In June of 2008, the California State Supreme Court gave gays and lesbians the legal right to marry.
This was followed, shortly thereafter, by the collection of signatures to hold a referendum to create an amendment to the California constitution, limiting legal marriage to “one man and one woman,” effectively removing the right that had been granted for same-sex couples to marry.
The result has been California’s Proposition 8, on the November ballot. In this election, a “yes” vote will change the state constitution to prohibit same-sex marriage; a “no” vote will allow the constitution to stand, unaltered.
It’s an unusual and controversial thing for voters to remove the rights of citizens by referendum.
In the third presidental debate, Barack Obama said:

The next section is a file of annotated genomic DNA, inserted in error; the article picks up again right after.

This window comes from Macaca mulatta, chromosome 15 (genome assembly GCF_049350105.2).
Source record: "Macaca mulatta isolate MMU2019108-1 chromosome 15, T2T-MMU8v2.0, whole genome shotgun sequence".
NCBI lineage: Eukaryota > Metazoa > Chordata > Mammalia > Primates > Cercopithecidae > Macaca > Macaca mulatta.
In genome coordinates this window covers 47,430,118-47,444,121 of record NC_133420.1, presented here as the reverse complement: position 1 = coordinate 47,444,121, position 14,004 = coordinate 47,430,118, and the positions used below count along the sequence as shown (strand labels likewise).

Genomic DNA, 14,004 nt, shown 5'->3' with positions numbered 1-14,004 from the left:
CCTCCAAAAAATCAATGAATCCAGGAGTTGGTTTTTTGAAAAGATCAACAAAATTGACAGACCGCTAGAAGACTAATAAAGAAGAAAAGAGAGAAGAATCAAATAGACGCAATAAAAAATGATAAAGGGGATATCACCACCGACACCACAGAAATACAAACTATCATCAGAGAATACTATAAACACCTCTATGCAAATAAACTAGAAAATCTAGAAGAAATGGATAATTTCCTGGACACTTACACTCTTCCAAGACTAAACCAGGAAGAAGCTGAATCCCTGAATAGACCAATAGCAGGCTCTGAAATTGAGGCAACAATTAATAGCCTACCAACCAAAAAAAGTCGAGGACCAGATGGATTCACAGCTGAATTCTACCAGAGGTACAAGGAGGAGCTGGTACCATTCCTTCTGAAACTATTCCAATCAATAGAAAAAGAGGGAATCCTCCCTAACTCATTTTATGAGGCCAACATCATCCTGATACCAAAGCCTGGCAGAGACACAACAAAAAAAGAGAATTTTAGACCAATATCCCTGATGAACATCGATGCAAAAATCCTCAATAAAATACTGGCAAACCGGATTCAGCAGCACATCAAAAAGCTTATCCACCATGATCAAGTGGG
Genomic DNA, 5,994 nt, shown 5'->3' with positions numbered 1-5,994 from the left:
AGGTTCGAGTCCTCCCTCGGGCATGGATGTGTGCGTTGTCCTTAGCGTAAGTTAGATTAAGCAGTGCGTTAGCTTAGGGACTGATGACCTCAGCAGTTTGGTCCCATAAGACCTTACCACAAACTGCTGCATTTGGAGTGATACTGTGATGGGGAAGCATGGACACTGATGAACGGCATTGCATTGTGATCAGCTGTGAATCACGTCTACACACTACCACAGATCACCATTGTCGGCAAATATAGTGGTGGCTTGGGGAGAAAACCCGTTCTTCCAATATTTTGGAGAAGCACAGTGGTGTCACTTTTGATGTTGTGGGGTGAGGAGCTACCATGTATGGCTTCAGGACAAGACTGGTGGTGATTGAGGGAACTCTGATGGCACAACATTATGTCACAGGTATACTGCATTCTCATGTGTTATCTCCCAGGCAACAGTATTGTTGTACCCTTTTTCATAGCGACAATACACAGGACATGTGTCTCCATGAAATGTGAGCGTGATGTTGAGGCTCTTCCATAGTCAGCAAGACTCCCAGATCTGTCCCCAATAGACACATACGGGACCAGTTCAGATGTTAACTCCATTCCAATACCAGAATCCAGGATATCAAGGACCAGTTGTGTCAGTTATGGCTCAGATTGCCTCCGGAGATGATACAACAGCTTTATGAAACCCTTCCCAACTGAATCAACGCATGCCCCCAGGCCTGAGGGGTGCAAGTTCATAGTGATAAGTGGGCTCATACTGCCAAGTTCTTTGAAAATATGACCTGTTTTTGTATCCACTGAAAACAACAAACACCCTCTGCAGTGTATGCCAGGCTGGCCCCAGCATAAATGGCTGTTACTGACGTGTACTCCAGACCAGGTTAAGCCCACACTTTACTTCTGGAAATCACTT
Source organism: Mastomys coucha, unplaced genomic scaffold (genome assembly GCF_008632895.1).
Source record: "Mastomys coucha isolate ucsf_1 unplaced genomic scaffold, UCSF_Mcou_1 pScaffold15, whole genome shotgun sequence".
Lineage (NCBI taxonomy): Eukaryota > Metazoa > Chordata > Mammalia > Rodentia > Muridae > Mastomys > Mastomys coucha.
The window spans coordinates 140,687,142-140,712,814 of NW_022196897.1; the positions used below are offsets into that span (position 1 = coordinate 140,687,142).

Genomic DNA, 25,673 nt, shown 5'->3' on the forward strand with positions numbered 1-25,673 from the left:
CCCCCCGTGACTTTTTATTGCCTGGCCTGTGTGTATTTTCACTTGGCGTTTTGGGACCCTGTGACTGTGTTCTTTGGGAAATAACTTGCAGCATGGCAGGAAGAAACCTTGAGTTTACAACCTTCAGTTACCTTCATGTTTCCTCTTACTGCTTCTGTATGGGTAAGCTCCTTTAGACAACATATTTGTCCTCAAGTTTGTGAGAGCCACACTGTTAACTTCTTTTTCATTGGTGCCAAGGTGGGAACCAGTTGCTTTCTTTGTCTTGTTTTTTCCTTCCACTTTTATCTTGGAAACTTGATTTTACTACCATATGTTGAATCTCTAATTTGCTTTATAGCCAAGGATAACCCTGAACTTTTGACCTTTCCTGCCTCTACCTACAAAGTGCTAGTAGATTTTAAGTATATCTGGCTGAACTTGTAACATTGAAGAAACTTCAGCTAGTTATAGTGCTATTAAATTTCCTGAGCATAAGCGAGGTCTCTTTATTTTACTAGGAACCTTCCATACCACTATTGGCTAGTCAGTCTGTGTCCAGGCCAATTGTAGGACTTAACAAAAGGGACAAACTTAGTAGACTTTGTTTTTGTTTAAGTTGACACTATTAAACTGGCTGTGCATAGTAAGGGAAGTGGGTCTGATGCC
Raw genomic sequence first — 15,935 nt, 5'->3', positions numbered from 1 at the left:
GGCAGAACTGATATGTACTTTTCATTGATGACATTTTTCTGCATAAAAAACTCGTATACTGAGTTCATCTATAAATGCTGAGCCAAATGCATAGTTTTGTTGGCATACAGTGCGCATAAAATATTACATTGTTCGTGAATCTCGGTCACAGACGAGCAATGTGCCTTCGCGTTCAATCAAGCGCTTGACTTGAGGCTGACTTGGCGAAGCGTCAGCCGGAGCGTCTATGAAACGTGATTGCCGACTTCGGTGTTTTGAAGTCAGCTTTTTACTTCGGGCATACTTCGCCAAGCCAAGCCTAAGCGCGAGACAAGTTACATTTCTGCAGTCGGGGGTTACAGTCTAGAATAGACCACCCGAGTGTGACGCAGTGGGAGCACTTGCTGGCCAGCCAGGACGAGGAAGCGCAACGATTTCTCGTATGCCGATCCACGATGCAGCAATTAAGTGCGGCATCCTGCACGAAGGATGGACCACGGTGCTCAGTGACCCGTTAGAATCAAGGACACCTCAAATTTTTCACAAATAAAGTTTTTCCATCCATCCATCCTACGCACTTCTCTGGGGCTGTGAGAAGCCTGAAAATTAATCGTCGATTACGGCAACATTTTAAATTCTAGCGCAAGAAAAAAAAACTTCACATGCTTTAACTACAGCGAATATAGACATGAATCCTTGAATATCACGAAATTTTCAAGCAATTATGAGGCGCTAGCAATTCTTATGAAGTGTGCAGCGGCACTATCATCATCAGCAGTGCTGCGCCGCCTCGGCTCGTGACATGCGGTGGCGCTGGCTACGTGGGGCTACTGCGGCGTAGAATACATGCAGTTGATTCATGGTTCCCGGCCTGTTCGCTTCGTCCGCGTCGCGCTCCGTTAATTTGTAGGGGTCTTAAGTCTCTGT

“And I think that the Constitution has a right to privacy in it that shouldn’t be subject to state referendum, any more than our First Amendment rights are subject to state referendum, any more than many of the other rights that we have should be subject to popular vote.”
In other words, our Democratic system was designed with a series of checks and balances in a time that could never have foreseen the implication of wealthy special interest groups pouring out-of-state money into a referendum. In an era of electronic communications and sophisticated advertising, grabbing a vote is more like selling a pair of sneakers than what our founding fathers could have envisioned.
So now, the gay and lesbian population of California finds itself spending oodles of money — money that could have been used for pressing social and human services issues — to defend a basic right granted by the court and available to all other adult Californians: the right to marry.
One of the major players in the campaign against the right to same-sex marriage is the Mormon Church.
Which makes me ask, “Is Gay The New Black?”